I subscribe to Nicole Express, a terrific website by Ms. Nicole Caroline Branagan which covers video game history topics from a hands-on developer perspective, in my feed reader. On November 20, 2022, Ms. Branagan covered the Elektronika IM-32, a Soviet-made version (or knockoff, less generously) of Nintendo’s classic Game & Watch consoles. The history of the Elektronika IM-32, as well as the Nicole Express look inside the system, is well-worth reading – and I recommend the original article. Here, I will look at an interesting passage about the Game & Watch itself which ties into an article I wrote a few months ago about Nintendo’s plans to support its current flagship console, the Switch, for several more years.
For those not in the know, the Nintendo Game & Watch line consisted of what I would describe as single-game handheld consoles with a similar form-factor to the Game Boy Advance. However, unlike games for the Game Boy Advance, or the comparatively primitive Game Boy, the Game & Watch games were very simple. Ms. Branagan described the original concept of Gunpei Yokoi, who created the Game & Watch before going on to create the very successful Game Boy:
When you have a computer like [an LCD wristwatch], somebody’s going to want to use it to play games. In this case, that somebody was Gunpei Yokoi, an engineer at … Nintendo. Creating a game device using watch technology (even keeping the timekeeping element), this became the ‘Game & Watch’ product line.
I must confess that I never thought about where the Watch came from in Game & Watch. The scales have fallen from my eyes. In full disclosure, I note that I have never seen an original Game & Watch in person, much less owned one. However, I do have a history with Game & Watch games, a history with the same origin as Ms. Branagan’s. Later in the article, Ms. Branagan noted that Game & Watch Gallery 3 for the Game Boy was one of her favorite games while growing up. I too was first exposed to the Game & Watch series through the Game & Watch Gallery games for Game Boy.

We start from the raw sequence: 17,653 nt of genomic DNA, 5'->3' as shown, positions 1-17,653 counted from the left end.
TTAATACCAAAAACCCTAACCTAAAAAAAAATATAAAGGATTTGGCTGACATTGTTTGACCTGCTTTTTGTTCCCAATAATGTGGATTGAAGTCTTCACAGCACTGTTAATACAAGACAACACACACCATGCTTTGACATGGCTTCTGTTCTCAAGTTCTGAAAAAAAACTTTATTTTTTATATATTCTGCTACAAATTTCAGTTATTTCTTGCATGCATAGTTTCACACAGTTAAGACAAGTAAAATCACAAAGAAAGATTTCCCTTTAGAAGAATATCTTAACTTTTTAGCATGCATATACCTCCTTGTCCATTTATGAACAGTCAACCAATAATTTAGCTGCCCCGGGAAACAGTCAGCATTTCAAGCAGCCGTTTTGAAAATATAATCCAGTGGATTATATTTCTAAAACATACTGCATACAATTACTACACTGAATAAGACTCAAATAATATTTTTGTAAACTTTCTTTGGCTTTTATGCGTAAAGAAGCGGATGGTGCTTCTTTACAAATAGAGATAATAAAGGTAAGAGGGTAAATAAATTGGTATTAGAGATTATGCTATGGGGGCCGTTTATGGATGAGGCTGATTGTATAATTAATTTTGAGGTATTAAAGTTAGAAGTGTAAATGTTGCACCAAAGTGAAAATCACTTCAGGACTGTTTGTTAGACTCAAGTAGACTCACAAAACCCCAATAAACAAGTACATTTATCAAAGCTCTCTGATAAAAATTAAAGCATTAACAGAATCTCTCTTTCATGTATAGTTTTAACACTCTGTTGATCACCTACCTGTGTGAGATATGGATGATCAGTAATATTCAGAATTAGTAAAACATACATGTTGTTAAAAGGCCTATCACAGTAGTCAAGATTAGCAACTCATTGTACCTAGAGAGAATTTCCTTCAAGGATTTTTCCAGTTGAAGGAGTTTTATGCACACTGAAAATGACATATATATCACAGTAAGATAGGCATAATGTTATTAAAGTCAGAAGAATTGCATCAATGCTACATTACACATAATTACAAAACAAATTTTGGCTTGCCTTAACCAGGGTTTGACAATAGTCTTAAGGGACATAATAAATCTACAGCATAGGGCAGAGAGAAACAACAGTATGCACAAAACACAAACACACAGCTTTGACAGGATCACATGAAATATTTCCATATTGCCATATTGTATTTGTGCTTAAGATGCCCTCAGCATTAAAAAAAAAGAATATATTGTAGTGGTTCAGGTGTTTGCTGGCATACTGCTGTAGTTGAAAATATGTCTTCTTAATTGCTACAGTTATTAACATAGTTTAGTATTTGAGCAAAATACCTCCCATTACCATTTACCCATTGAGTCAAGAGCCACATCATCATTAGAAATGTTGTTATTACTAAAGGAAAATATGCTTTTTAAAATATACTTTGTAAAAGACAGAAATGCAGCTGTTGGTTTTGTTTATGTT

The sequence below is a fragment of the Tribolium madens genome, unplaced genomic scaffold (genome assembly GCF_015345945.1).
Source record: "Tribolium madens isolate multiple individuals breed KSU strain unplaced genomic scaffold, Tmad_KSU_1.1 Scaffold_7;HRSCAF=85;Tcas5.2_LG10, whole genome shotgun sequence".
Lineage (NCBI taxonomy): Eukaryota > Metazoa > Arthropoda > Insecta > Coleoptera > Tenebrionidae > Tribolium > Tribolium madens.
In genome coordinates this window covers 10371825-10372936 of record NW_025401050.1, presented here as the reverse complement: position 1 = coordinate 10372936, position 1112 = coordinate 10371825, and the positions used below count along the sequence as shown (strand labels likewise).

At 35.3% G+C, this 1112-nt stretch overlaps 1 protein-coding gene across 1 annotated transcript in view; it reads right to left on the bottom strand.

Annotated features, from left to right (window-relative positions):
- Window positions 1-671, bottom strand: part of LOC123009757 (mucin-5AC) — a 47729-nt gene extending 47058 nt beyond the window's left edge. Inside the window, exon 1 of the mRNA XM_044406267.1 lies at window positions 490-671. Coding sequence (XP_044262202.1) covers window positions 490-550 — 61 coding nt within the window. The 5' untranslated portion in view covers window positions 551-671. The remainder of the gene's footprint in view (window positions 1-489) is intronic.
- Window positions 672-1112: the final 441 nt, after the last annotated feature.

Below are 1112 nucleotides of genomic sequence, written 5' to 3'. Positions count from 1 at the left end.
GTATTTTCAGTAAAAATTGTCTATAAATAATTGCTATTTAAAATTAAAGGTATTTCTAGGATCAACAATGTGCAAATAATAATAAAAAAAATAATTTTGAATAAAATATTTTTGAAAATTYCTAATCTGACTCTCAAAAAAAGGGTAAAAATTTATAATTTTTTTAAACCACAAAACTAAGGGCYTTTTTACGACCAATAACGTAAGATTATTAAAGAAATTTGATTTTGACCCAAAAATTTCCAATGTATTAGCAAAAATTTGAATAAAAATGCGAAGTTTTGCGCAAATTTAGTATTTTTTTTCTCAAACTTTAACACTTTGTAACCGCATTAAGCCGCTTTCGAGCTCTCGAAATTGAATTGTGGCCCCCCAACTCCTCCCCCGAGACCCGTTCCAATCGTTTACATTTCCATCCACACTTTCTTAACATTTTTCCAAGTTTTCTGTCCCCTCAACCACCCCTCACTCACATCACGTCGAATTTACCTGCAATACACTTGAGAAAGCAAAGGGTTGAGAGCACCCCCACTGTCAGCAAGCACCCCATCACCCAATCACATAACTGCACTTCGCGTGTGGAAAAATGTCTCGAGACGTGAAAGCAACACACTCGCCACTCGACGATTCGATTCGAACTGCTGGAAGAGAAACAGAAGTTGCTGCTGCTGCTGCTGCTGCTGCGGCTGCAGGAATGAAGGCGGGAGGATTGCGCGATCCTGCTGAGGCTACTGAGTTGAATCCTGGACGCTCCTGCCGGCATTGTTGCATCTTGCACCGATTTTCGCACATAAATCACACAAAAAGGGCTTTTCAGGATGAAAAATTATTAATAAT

I had all three, starting with the original. However, I played most of my Game & Watch on little Game Boy-shaped key chain games created by Nintendo in the late 1990s.
(My favorite was Parachute. I had a 1998 Stadlbauer keychain version. It was blue. I wish I still had it (see image))
But I digress. Back to serious matters.
As Ms. Branagan carefully explained, the original concept for the Game & Watch line was to create games with the computers powering classic watches (she used a photo of a classic CASIO LCD watch as an example). After detailing the heavy technical confines this places on game development, she explained the effect that these limitations had on the final Game & Watch products and how the idea was in line with Nintendo’s design philosophy:
Game & Watch games are even more “pick up and play” than your average arcade game and are generally about the score. Nintendo also aggressively pursued licenses like Mickey Mouse and Snoopy, because of the higher resolution art that made possible. This was an early example of a Nintendo philosophy known as “lateral thinking with withered technology” which we see even today, where their console uses an older mobile system-on-a-chip to successfully compete with much higher-end consoles.
Back in February, I wrote about a statement from Nintendo’s President indicating that the Switch, despite already being five years old, was only in the “middle” of its life-cycle. While there is a good chance that Nintendo will release a new console before 2028, I praised the sentiment. In so doing, I noted that although the Switch is under-powered compared to the current generation PlayStation and Xbox, much less compared to high-end PCs, “the leaps between generations of technology are less than they used to be” for purposes of video games. That is, the Switch is still capable of delivering unique game experiences, and Nintendo’s interest in supporting it for a long period is good for consumers.